As the years move forward, it seems as if personal health, growth and development become more of an issue of importance, and so does the topic of speaking out about it.
Holler julianne
Dairy Producer / Freelance Writer
Julianne Holler is a freelance writer in Sharpsville, Pennsylvania.

Recently, I have noticed a major boost in mental health wellness, and even more commonly see the phrase “It’s ok to not be ok.” I feel as if at some point or another, everyone goes through phases where maybe their mental health isn’t at its peak, but yet it’s not really a major issue. As a full-time dairy farmer, I feel it is easy to get overwhelmed, bogged down by a to-do list and in a rut at times if you aren’t conscious about your actions and well-being. With that, there are a couple of major ways that, as a female dairy farmer, I feel may help others in the industry to still enjoy their work, be productive and make the most out of ourselves, while still being mindful of our own personal health and a positive mental state.

Many times, when I engage in conversation with a non-farm-related person and my occupation comes up, I get the response, “How do you do it? Farmers don’t get vacations or time off.” This phrase really hits me hard. Oftentimes as farmers, our animals and crops come first. We may have to miss events, arrive late, leave early, etc.

Yes, there are times when we really cannot go on vacation or we cannot attend a function because no matter how hard we try, times cannot be juggled to balance the event and milking or we cannot find relief help. Anyone in the occupation of farming knows this and accepts this. It is just part of the business. But on the other hand, as times change and life moves forward, I believe now more than ever that farmers do need to get time off the farm, and a vacation.

Getting off of the farm even for just the day can be extremely rejuvenating. Even if said farmer leaves the farm to go to a farm-related event, or a family party, just being in a different environment and making yourself take a physical and mental break really can do a lot more than you think. I know personally when I am off for even one milking shift, or one day, often when I return for the next milking or the next day I feel refreshed and ready to tackle the next set of daily chores or get ahead on my to-do list.


Just a few weeks ago, I felt like I was starting to get overwhelmed. Spring and summer already come with extra tasks that need done in addition to daily chores, and I had my own personal list of extras that needed done as well. As much as I tried to balance my time and priorities, it seemed as if I wasn’t getting ahead on anything, or something else was getting priority. It seemed as if the harder I tried, the less productive I was. At this point I decided to take a step back, do something I wanted to do that would give me a small break and come back to the list refreshed and ready to go. With that, I called up a few of my friends who I haven’t seen in a while and made plans through that week to meet for lunch and dinner. I found coverage for a couple of shifts at the farm and really enjoyed myself and catching up with friends over a good meal. It may have been a fairly simple break, but it was really refreshing, and I was ready to go back to work and tackle the next set of projects.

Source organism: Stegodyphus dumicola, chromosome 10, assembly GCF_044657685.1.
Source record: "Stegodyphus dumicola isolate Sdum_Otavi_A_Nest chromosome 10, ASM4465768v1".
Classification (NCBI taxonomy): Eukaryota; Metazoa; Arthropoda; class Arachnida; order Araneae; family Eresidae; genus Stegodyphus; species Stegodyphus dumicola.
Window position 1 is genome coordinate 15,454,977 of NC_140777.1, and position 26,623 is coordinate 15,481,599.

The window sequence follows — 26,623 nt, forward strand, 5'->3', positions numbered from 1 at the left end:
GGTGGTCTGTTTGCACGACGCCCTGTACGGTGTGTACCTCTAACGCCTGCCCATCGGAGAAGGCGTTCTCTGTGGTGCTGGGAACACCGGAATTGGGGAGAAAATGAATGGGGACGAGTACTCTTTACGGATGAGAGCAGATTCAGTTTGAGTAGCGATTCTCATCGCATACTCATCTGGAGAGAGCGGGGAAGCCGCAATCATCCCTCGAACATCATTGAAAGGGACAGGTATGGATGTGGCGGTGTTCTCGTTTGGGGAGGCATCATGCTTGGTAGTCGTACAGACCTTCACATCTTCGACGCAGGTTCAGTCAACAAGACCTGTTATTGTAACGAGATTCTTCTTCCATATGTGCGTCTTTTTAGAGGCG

It seems as if anywhere you go these days, there are “help wanted” signs hanging. In the industry of farming, I feel finding good, reliable help that is willing to work long hours in a physically demanding atmosphere is even harder to come by. This alone can be an obstacle for farmers being able to get off of the farm. If no one is able to feed, or milk the cows while the farmer is gone, then vacation time is pretty much nonexistent. But if you are fortunate enough to have a team of help lined up so you can get away for a vacation, whether it be a long weekend or a full week, even every other year, the benefits not only to your own well-being but those around you and for your plan moving forward will also benefit tremendously.

As you can tell, I am a strong believer in taking time for yourself. Choosing something that interests you and making time for it whenever possible is really the best investment that you can do for your mental health and well-being. Thankfully, I have a small but wonderful team at the farm that is willing to milk and feed calves for me when I am away. Knowing the animals are in great hands when I am gone makes it slightly easier to leave.

Maybe in this season of life you aren’t able to take an entire day off the farm or a week’s vacation; that’s ok. Sometimes we really aren’t able to get a real break. If this is the case, I urge you to try and do something for yourself. Even if it is just getting in the truck and going for a special coffee or wandering around Target or your other favorite store for an hour or so. No matter what that “treat” may be for you, do it. Life is too short as it is, and as dairy farmers we are faced with a lot of physically and mentally exhausting challenges regularly. As a result, we often prioritize the farm and our animals, which are of extreme importance, but we also need to prioritize ourselves and what makes us happy. We as farmers need to be healthy and happy for the farm to go on.